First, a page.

Commercial. With the worldwide discovery of large quantities of shale gas, prices have fallen. Unlike oil, gas prices tend to vary in different parts of world. Yet the general trend of decreasing prices introduces uncertainty about the commercial viability of new gas projects like Israel's given the need to invest huge sums in pipeline infrastructure and processing plants.
Diplomatic. Some reserves are likely to be found near or astride maritime borders. Although Israel has reached agreement with Cyprus on such issues, its maritime boundary disagreement with Lebanon is unlikely to be resolved soon. Additionally, Israel is under international pressure to allow exploitation of a small offshore Palestinian gas field, Gaza Marine, but does not want the revenues to benefit the local Hamas administration. And Turkey, which regards parts of the Cyprus EEZ as its own, has signaled its opposition to any Israeli-Cypriot cooperation.
Domestic politics. The Israeli public generally welcomes natural gas exploitation but is concerned about the environmental impact and the comparatively small volumes reserved for the domestic market, which might endanger Israel's future energy security. (Within Israel, the gas is slated for power generation and industrial use, not for people's homes.) In addition, some believe that the Zemach recommendations call for too much of the gas to be exported, unduly favoring the Israeli tycoons who are the main investors in several of the exploring energy companies.
Export. There are two ways to export natural gas: by pipeline or by special LNG tanker (after cooling and conversion to liquid form). The most obvious destinations for a pipeline are problematic: financially crippled Greece or diplomatically hostile Turkey. Israel has also emphasized its willingness to supply gas to the Palestinian Authority as well as Jordan, which is currently looking to import comparatively expensive LNG from Qatar. The alternative to pipelines -- LNG conversion -- would require construction of a multibillion-dollar plant close to the sea. Proposals have already been made for such plants on the Mediterranean coast and on the small Red Sea coast adjacent to the tourist resort of Eilat. In a perfect world, Israel could use spare capacity from Egyptian LNG plants, but this seems politically unlikely and diplomatically risky at present.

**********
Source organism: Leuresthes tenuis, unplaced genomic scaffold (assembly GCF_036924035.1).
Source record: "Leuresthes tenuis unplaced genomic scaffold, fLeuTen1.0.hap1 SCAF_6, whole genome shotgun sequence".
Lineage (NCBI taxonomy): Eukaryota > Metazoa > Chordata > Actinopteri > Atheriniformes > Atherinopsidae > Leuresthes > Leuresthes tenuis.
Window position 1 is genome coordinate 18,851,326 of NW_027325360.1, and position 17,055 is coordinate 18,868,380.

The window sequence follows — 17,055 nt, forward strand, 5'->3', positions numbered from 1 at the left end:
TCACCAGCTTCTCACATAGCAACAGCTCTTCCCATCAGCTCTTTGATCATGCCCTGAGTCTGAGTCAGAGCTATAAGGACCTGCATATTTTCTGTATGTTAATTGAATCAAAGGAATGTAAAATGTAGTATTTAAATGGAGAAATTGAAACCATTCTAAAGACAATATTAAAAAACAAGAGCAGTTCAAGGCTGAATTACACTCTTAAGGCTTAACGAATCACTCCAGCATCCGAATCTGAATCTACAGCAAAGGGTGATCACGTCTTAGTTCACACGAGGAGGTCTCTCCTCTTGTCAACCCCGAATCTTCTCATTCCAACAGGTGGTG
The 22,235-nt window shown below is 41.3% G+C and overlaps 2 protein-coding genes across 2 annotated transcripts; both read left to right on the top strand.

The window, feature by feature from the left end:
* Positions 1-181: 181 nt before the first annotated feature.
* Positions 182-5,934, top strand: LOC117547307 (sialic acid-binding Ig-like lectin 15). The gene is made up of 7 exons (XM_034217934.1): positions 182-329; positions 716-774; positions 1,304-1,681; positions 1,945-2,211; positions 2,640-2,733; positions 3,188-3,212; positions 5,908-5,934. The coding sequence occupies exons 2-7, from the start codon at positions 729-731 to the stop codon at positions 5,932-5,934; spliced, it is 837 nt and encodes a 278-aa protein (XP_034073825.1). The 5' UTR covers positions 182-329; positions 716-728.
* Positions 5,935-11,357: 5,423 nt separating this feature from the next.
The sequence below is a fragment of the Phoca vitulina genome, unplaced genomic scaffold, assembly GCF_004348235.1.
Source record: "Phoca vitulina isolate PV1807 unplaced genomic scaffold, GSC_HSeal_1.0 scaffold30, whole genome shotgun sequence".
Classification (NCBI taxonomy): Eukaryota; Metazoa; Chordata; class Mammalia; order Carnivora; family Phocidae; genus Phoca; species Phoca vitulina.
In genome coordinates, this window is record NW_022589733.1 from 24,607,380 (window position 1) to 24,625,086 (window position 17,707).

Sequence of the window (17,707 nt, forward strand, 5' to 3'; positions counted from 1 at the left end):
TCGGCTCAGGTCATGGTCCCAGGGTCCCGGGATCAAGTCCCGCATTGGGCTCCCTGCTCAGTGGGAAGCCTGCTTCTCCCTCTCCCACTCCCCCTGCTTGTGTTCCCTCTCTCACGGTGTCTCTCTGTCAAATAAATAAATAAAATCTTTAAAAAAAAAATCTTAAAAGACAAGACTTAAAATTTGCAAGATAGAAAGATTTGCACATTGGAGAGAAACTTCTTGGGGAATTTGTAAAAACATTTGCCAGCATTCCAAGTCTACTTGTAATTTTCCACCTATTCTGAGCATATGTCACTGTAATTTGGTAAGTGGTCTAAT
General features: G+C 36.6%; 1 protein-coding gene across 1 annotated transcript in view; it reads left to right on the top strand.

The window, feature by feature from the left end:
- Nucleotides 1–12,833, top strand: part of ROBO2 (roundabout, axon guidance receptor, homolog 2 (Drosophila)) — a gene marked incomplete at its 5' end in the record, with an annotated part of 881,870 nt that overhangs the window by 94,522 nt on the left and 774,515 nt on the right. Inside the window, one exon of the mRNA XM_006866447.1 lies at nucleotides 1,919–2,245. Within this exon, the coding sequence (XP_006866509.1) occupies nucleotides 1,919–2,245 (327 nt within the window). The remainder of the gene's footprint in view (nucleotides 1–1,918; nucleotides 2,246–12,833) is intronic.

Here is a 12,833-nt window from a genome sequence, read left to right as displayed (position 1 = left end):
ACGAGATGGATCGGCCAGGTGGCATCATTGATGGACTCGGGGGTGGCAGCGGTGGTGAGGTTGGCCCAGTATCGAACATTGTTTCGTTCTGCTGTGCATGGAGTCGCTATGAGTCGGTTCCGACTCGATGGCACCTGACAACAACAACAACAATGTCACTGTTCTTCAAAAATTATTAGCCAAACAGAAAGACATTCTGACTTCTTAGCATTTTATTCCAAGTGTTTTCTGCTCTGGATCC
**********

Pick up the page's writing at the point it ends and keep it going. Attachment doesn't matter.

Security. All oil and gas facilities are difficult to protect, often vulnerable to even a single well-aimed rocket-propelled grenade. The Israeli navy has already requested funds to expand its capabilities given the potential for significant offshore facilities. Another export idea is to moor a floating LNG facility over the Leviathan field, but the cost (several billion dollars) and huge size (equivalent to four aircraft carriers) would make it a security nightmare.
A more short-term problem for Israel is the temporary shortage of natural gas caused by depletion of the Mari-B field and the cancellation of supplies from Egypt. Although this difficulty will be overcome when the Tamar field comes onstream in April or May of next year, tapping the small Noa field has proven insufficient in the interim, and Israeli power stations are having to burn expensive and dirty fuel oil. Arrangements are also being made to import LNG via a floating facility to be moored off Hadera, between Tel Aviv and Haifa.
Commercially speaking, the United States is already involved in Eastern Mediterranean natural gas exploration -- Houston-based Noble Energy is the main player in the Tamar and Leviathan fields as well as Cyprus's Aphrodite field. Israel is also looking for LNG expertise, and the few companies in the world with any competence on that front are mainly American.
Diplomatically, Washington should leverage its relations with Israel, Cyprus, Turkey, Egypt, and Lebanon to ensure that differences over maritime borders do not become major squabbles. Lately, for example, Israel has been dragged into the long-running dispute between Cyprus and Turkey, whose forces occupy the northern part of the island. Yet earlier this week, Secretary of State Hillary Clinton asserted that Washington "does not take a position on competing territorial claims." Although she was referring to the South China Sea, such statements likely cause consternation in both Cyprus and Israel.
Finally, President Vladimir Putin used his recent visit to Israel to see whether Russian energy giant Gazprom might play a role in the new discoveries. His motive was probably narrow self-interest -- to ensure that Israeli supplies have zero effect on Russia's dominance of the European natural gas market. Therefore, Israel may need to be reminded that, diplomatically as well as technically, its best options are to work with the U.S. government and U.S. companies.
Simon Henderson is the Baker fellow and director of the Gulf and Energy Policy Program at The Washington Institute. His recent publications include the German Marshall Fund study Energy Discoveries in the Eastern Mediterranean: Source for Cooperation or Fuel for Tension?